25 million doses is a drop in the global vaccination bucket

On Thursday, the Biden administration made a big (and long-awaited) announcement: the federal government is sending 25 million vaccine doses from America’s stockpile to other countries.25 million doses—or even the 80 million doses that the administration has promised by the end of this month—is a drop in the bucket compared to actual international needs. For example: COVAX needs 1.8 billion doses to vaccinate about half the adult population in low-income countries. COVAX has specifically prioritized 92 low-income nations, representing a total population of 3.8 billion.

Read More

National numbers, June 6

Cases continued to fall this week, with a seven-day average now under 20,000 new cases a day. This is basically the lowest number we’ve seen in the U.S. since spring 2020—though it’s important to note that the U.S. was doing minimal testing at that time, so the true case numbers in March 2020 were likely much higher than what was reported.

Read More

Fall school reopening plans demonstrate continued data gap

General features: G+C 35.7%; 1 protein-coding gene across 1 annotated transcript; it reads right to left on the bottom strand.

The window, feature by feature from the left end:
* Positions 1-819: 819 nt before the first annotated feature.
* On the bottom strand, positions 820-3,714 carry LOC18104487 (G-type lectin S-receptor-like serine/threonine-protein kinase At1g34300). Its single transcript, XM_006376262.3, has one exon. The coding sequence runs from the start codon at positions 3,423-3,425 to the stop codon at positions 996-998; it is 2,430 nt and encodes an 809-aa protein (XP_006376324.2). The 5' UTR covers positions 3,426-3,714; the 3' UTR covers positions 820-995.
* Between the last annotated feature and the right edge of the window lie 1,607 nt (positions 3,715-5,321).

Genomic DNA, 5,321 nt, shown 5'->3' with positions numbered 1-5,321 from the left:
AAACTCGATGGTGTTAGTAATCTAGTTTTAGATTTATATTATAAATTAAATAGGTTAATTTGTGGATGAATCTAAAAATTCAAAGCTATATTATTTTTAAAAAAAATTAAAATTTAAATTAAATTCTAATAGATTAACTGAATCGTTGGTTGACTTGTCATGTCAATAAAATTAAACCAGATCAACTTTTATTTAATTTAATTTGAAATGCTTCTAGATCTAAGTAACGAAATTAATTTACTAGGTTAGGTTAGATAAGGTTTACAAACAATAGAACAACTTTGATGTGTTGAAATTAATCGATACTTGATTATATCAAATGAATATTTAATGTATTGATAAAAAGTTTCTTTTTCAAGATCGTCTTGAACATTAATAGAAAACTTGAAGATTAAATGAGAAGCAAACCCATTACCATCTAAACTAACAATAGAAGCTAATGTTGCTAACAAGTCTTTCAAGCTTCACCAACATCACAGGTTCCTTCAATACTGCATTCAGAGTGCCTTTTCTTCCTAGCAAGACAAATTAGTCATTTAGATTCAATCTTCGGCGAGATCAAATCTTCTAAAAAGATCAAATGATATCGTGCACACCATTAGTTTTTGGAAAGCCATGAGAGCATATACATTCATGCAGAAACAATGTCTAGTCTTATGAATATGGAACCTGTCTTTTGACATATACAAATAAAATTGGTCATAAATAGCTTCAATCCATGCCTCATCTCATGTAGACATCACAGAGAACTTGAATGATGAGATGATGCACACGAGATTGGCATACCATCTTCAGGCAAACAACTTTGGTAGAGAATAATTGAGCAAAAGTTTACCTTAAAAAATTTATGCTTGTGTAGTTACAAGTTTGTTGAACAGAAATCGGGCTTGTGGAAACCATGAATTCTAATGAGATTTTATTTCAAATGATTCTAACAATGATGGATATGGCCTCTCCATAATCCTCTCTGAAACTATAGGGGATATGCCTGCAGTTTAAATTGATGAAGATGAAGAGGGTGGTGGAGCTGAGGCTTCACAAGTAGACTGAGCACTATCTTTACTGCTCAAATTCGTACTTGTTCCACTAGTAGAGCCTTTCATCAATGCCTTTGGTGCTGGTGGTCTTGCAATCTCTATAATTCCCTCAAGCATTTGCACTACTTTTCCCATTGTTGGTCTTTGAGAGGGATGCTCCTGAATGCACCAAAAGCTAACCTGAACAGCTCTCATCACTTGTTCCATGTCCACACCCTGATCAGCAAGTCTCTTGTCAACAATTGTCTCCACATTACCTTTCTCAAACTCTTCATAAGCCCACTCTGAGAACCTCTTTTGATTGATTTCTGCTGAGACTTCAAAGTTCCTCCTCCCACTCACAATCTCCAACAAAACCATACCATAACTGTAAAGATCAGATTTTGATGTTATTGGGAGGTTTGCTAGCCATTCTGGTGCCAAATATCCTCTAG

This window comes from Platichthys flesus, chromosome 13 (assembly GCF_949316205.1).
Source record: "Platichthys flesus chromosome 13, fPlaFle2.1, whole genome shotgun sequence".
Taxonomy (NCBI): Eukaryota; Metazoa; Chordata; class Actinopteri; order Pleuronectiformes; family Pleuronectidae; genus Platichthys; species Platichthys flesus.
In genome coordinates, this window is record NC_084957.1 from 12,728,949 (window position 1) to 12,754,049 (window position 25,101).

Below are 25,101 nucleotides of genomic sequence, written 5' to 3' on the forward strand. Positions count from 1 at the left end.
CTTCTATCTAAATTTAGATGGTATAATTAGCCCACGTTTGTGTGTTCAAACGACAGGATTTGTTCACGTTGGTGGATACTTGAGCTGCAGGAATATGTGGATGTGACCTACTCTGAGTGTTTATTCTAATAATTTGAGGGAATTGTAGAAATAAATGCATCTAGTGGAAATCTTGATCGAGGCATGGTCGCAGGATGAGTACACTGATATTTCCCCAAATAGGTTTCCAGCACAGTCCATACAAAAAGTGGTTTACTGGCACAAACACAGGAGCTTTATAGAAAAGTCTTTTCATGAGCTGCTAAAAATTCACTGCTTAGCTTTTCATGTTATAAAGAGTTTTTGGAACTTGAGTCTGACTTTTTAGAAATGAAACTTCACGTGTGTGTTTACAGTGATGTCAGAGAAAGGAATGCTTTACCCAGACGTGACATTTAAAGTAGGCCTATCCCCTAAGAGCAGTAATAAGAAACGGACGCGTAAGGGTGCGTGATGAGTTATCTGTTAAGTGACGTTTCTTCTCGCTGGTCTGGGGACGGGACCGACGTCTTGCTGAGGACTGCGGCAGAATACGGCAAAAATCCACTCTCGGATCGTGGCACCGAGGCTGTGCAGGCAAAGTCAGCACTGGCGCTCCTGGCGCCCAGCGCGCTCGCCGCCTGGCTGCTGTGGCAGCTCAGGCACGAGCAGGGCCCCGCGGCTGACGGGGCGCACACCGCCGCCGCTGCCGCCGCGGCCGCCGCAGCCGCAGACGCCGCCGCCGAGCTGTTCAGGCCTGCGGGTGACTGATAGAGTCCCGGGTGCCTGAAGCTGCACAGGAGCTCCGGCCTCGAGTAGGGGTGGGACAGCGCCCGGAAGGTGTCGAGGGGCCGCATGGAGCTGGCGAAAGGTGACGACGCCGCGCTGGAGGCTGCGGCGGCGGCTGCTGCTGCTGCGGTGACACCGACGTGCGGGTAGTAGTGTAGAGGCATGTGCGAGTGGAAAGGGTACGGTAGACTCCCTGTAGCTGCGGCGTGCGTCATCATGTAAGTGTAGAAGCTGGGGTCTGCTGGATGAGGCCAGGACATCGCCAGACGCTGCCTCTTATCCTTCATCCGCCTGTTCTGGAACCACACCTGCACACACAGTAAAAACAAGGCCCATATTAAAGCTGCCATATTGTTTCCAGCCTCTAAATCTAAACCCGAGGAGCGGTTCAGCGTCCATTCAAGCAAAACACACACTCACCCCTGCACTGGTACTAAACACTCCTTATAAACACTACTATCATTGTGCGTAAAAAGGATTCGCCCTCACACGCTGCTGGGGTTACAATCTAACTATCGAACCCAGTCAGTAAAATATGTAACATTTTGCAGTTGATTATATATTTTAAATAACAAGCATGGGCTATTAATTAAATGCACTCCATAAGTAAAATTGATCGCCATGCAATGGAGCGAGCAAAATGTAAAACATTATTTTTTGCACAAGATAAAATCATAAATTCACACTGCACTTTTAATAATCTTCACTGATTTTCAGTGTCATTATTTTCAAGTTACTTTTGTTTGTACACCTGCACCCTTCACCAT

Vaccine options for children ages 12 and older (now Pfizer, soon Moderna) make in-person education a safe bet for a lot of families. But younger students will likely have to wait much longer for their shots. As a result, regular testing will continue to be a key safety strategy… but school testing data continue to be hard to come by.

Read More

Moderna for the middle children

Good news for kids hoping for jabs in arms: Moderna has announced promising results for its trial in adolescent-aged children. In around 4,000 adolescents, the vaccine proved to be 94.1% effective in preventing disease. No cases in the vaccinated group were found two weeks after the second shot, while 4 cases were found in the unvaccinated control group.

Read More

National numbers, May 30

Cases, deaths, and hospitalizations all continue to drop nationwide. The U.S. reported about 3,000 COVID-19 deaths last week, in total—at the peak of the winter surge, we saw more than 3,000 deaths a day.

Read More